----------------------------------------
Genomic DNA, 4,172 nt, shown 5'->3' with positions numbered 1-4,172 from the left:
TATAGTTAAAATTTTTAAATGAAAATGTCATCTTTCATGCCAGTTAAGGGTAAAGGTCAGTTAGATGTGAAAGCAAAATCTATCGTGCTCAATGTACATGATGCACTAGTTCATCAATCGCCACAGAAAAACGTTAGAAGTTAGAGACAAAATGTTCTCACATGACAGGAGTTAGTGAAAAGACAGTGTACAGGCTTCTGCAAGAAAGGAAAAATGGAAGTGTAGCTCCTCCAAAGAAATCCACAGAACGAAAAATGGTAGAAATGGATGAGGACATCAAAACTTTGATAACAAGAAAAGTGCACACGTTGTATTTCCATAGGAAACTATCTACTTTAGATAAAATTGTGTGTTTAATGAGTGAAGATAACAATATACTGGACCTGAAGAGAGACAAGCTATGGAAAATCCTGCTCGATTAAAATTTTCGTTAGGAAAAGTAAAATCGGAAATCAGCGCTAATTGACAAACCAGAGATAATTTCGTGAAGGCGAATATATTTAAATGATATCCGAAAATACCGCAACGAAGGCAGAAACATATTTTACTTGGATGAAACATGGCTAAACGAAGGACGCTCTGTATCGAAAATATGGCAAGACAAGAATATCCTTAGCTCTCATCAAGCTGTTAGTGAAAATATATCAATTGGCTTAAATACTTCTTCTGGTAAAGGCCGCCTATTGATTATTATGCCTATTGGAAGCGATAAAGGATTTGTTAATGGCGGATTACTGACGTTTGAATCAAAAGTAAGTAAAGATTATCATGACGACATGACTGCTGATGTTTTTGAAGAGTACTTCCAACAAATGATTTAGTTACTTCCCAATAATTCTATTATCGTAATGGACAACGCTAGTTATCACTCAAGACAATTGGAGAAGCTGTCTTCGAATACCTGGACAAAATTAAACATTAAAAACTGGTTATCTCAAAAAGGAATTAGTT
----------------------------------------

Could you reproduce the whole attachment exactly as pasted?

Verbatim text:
Genomic DNA, 4,172 nt, shown 5'->3' with positions numbered 1-4,172 from the left:
TATAGTTAAAATTTTTAAATGAAAATGTCATCTTTCATGCCAGTTAAGGGTAAAGGTCAGTTAGATGTGAAAGCAAAATCTATCGTGCTCAATGTACATGATGCACTAGTTCATCAATCGCCACAGAAAAACGTTAGAAGTTAGAGACAAAATGTTCTCACATGACAGGAGTTAGTGAAAAGACAGTGTACAGGCTTCTGCAAGAAAGGAAAAATGGAAGTGTAGCTCCTCCAAAGAAATCCACAGAACGAAAAATGGTAGAAATGGATGAGGACATCAAAACTTTGATAACAAGAAAAGTGCACACGTTGTATTTCCATAGGAAACTATCTACTTTAGATAAAATTGTGTGTTTAATGAGTGAAGATAACAATATACTGGACCTGAAGAGAGACAAGCTATGGAAAATCCTGCTCGATTAAAATTTTCGTTAGGAAAAGTAAAATCGGAAATCAGCGCTAATTGACAAACCAGAGATAATTTCGTGAAGGCGAATATATTTAAATGATATCCGAAAATACCGCAACGAAGGCAGAAACATATTTTACTTGGATGAAACATGGCTAAACGAAGGACGCTCTGTATCGAAAATATGGCAAGACAAGAATATCCTTAGCTCTCATCAAGCTGTTAGTGAAAATATATCAATTGGCTTAAATACTTCTTCTGGTAAAGGCCGCCTATTGATTATTATGCCTATTGGAAGCGATAAAGGATTTGTTAATGGCGGATTACTGACGTTTGAATCAAAAGTAAGTAAAGATTATCATGACGACATGACTGCTGATGTTTTTGAAGAGTACTTCCAACAAATGATTTAGTTACTTCCCAATAATTCTATTATCGTAATGGACAACGCTAGTTATCACTCAAGACAATTGGAGAAGCTGTCTTCGAATACCTGGACAAAATTAAACATTAAAAACTGGTTATCTCAAAAAGGAATTAGTT